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Re: Bolivia gives equal rights to Nature

That is hilarious, (although I might say that that's what Grauniad readers deserve). First, though, has anyone checked the dates of these articles? It's just a bit too close the the Feast Day of all Greenies for my comfort.
Assuming it is true, though, you have to wonder at the "thought" processes of such people. Firstly, the concept of Human Rights is so vague that M'Learned Friends are filling their boots in courts the world over: second, does the idea that non-human entities can be part of human law have any validity? Even though various wildlife protection acts purport to involve wildlife it's far from clear that the Party of the Second Part, i.e. the beastie concerned, can have an understanding of the law to which he is subject.
Thirdly, even the definition of life gets a bit blurry round the edges when examined closely - e.g. is a viral particle alive? The Jains make a big thing of sweeping the path lest they step on an ant, but how about the airborne bacteria you breathe in and your immune system then (Oh Horror!) kills? How do public health actions to fight a cholera epidemic fare, given that countless millions of Vibrio cholerae suffer a hideous death by disinfectant?
Nature also includes rocks and minerals - does this mean that a lump of Bolivian granite can take a mining company to court for being crushed, or even moved?
I am reminded of the occasion in Cornwall a few years ago when a bunch of Royal Society for the Protection of Birds (RSPB) members were treated to the sight of a Protected peregrine falcon killing and eating a Protected roseate gull - I understand some of them are still in therapy.

Re: Bolivia gives equal rights to Nature

****! And I considered humans part of nature, I guess we are an alien species trying to survive in a foreign planet.
So locusts are ok, fire ants are ok, pine beetle is ok, the list is endless.

Re: Bolivia gives equal rights to Nature

Has the Earth even noticed humanity exists?

If Earth were a 50 year old person, modern man would have been around for only 1 hour of it's life and weigh about 1/135 millionth of it's bodyweight.

For every one pound of humanity there are 135 million pounds of Earth and that does not include the mass of all of the worms and termites!!!.

Modern man has been around for about 1/450,000th of Earth's life.

Earth: Mass = 6 x 10 to the 24th kg

13.2 x 10 to the 24th lbs

6.5 million people x 150 lbs/person = 975 billion pounds.

975,000,000,000 = 9.75 x 10 to the 11th pounds.

13.2 is 1.35 times bigger than 9.75.
1.35 x 10 the the 13th = 1/135,000,000,000( 1 per 135 million).

Earth is about 4.5 billion years old and modern mankind is about 10,000 years old.

Modern man has been around for about 1/450,000th of Earth's life.

That is about 1 hour out of the life of a 50 year old person.

Re: Bolivia gives equal rights to Nature

You know what?

I read somewhere that in the past, if you dared to say that the earth was not the belly button of the universe and EVERYTHING else rotated around it, making US the actual center of the universe, you were tortured, killed or something very unpleasant would happen to you (E pur si muove!).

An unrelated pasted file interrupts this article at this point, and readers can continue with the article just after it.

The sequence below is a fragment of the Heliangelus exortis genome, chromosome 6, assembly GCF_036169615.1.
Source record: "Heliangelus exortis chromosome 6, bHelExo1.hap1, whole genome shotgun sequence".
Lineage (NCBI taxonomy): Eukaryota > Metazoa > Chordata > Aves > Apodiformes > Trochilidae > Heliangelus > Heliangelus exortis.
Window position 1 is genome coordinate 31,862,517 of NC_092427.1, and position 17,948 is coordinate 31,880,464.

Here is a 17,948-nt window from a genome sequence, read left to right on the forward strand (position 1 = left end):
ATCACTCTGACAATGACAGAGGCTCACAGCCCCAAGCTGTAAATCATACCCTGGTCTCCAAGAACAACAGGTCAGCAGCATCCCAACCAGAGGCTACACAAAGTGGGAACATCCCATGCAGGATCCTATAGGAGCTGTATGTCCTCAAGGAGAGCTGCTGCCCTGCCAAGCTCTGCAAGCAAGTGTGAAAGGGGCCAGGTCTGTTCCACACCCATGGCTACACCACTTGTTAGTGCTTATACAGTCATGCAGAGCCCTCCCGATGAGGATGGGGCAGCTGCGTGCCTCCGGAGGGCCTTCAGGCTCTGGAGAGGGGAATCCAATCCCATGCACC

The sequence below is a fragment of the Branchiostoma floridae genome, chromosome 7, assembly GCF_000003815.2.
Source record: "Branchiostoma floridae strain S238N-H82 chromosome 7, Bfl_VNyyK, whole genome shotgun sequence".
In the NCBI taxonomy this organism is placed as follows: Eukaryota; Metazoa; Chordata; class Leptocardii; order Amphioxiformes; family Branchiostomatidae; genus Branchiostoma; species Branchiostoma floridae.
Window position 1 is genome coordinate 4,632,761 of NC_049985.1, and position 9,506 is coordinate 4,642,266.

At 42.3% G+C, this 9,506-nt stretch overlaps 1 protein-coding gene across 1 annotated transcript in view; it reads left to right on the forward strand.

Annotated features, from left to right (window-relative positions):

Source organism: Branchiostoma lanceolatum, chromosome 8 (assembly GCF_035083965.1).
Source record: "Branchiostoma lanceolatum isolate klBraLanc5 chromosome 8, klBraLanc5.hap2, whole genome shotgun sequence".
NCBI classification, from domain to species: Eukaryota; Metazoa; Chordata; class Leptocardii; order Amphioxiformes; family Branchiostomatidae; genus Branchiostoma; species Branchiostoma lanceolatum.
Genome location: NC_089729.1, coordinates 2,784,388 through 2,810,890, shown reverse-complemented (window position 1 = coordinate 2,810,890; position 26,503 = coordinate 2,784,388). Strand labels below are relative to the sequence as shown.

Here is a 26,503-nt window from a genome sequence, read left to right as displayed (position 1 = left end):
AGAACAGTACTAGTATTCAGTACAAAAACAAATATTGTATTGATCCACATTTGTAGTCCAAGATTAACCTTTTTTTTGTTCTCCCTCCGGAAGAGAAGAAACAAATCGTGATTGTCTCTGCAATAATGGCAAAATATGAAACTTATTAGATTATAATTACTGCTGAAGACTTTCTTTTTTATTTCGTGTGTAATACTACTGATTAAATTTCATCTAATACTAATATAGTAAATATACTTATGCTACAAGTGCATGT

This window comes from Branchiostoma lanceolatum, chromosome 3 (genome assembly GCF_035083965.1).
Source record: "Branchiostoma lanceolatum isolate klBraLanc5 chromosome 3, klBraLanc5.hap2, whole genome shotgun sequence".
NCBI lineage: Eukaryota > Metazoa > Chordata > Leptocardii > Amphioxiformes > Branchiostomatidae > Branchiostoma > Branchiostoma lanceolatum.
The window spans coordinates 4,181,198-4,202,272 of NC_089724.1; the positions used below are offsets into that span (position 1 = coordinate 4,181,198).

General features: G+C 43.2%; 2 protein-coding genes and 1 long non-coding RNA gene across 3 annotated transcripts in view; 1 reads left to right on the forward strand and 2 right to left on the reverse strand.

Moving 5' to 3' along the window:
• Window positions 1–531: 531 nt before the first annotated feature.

We are receding (or should I say reseeding) a little in our modern times. The ego of humankind is immense and along with its ignorance and the speed and access to masses with communication (i.e. internet)somebody(ies) is(are) having a nice little power trip and making a whole lot of money.

To think that we actually have the power to effect such changes would make us a little less than demi-gods.

However, something good has come from all these lies and scams: some people are actually starting to reduce their waste footprint.

Re: Bolivia gives equal rights to Nature

In reply to Disputin, it looks like you're interpreting 'The Law of Mother Earth' as being some sort of ultimate victory for animal rights campaigners. I suppose that in the hands of a bunch of lawyers it might well turn out that way, but I was interpreting 'Mother Earth' as being 'Pachamama', an earth deity believed in by the indigenous people of the Andes region of South America, who makes the soil fertile and causes earthquakes.


About half the population of Bolivia is made up of indigenous 'Indian' people, and they are strongly represented in the current government led by Evo Morales. Technically speaking Bolivia is a Christian country following the Spanish conquest, but in practice Christianity has just been slapped on top of an underlying Pagan or pantheist belief system held by the indigenous people.

Pagans are less concerned about killing animals than the average person in a Western country, so I wouldn't see this as being some sort of victory for 'animal rights'. As an example of what I'm talking about, llamas are regularly sacrificed to Pachamama, and after a bit of Googling it's easy to find a few example photos:

This one (a bit gruesome) is a llama that has been sacrificed at a silver mine, presumably to improve the silver yield:

This one is of a sacrificial llama being led on to a football (soccer) pitch, presumably to help win a football match: